I have always done my best to learn from failure. And I wouldn’t be honest if I didn’t report that, this afternoon, while conducting an author interview, I failed to carry out my duties as interviewer. I hope that my honesty here will atone for my inadequacies.
“Boomsday” by Christopher Buckley
One thing I hate: any book that reads as if it’s based on an “idea” — you know, those plots that occur to you on your way to work in the morning. Usually, they seem great on the surface, but any attempt to build an entire book on one reveals just how empty the idea actually is. As in, “Why hasn’t anyone written a book about a time traveling serial killer?” or “What if a blind man was cured but didn’t like what he saw when the bandages were removed?” Novels like this clog bookstore shelves, often sell well, and are usually terrible.
Syntax of Things (“One person’s crap is another person’s blog”)
Thanks to the part-time paying gig, I didn’t get the chance to finish up the first set of reviews I wanted to share today. I blame the broken promise on the fact that I had to spend an evening proofreading text full of Chinese characters, typeface not people. Let’s just say I’m still hungover, so here’s a little something from Roberto Bolaño’s “Advice on the Art of Writing Short Stories.”
Blogs clearly are not the answer to providing readers with the information they want.
A Possible Solution: Quickiebookreviews.com
I propose an advertising-driven daily e-newsletter that is free to anyone in the world interested in new books.
The daily announcement arrives in your e-mailbox. Click on the hyperlink and you land at quickiebookreviews.com.
What pops up is a lively page with publishers’ ads and a series of capsule reviews (70 words, max)—with ratings of one to four stars—plus price, publisher, ISBN, binding and number of pages—plenty of information to make a buying decision.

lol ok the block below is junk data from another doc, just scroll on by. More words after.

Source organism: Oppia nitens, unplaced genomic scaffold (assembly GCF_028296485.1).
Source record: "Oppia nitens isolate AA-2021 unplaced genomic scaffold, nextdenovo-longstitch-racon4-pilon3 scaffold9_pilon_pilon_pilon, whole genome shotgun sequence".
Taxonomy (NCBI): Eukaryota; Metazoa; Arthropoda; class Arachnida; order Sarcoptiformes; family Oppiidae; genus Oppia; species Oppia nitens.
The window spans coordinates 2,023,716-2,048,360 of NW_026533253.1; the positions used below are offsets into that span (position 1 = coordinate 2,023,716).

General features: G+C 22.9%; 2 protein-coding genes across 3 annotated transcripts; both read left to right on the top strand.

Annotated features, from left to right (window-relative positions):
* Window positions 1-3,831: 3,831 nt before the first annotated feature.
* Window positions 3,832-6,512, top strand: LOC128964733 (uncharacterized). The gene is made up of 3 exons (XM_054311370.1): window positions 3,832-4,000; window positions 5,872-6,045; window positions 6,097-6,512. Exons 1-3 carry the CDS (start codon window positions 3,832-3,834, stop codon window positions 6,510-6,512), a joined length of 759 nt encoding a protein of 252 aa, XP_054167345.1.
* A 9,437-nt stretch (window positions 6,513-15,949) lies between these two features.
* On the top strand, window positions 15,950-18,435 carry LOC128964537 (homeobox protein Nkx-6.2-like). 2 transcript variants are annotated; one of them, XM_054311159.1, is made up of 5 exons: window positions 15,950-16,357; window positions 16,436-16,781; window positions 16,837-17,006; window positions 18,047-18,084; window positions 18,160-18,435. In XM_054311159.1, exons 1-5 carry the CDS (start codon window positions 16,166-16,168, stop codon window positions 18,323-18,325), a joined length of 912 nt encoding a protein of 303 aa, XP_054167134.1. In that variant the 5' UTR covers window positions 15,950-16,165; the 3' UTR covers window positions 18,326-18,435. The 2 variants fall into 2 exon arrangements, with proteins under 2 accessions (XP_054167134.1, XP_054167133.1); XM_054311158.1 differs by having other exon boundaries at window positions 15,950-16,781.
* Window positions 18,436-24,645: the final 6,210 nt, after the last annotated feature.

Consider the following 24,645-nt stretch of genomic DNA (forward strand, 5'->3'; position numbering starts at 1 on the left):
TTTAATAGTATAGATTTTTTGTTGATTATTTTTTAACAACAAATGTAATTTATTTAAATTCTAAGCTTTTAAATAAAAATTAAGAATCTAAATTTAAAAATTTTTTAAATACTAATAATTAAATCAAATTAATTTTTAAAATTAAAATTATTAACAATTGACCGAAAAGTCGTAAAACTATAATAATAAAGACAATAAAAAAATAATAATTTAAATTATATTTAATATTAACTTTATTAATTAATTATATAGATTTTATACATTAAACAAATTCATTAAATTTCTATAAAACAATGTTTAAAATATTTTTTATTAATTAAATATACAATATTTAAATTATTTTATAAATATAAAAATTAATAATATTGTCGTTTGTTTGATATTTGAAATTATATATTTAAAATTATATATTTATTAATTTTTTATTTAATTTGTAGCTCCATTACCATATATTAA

Click on the mini-review and land on a page—or a series of pages—devoted to that title created by the author and publisher. Here is a picture of the cover, one or more full-dress reviews, a list of other titles by that author, reader comments, a bulletin board and schedule of book signings. If the publisher has taken an ad for the book, it also appears here, as well as on the landing page.
Authors and publishers who feel they have been unfairly treated can run an ad in this section refuting the review and quoting other sources who liked the book.
Unlike book reviews and expensive ads in today’s newspapers—which are tomorrow’s bird-cage liners—these capsule reviews and ads will go to a national and international audience and remain on the landing page for seven days, after which they will be archived.
The archive of capsule reviews will be categorized by subject area. For example: American History, Current Affairs, Science, Drama, Arts and Culture, Fiction-Thrillers, Fiction-Romance, Mysteries, For Children, etc.
Click on any of these archived capsule reviews, and the full-dress pages devoted to the title—along with the publisher’s ad—will be available in perpetuity.
The entire site will be fully searchable by subject area, title, author, ISBN and number of stars.
In addition to advertising revenue, Amazon.com or BarnesandNoble.com would probably pay a pretty penny for exclusive title-by-title hyperlinks as well as a commission on sales.
For Sale: Quickiebookreviews.com
What I have described is a possible business model—one that will benefit readers, authors, publishers and booksellers. Very likely it will be profitable fairly quickly.
I am too busy to launch this thing. However, last week I registered www.quickiebookreviews.com (and .net) with Network Solutions.
Any bibliophile with a head for business who would be interested in pursuing this idea—and who comes up with a reasonable business plan—can have the two QuickieBookReview URLs at my cost: $69.98.
If no takers, they will expire in a year.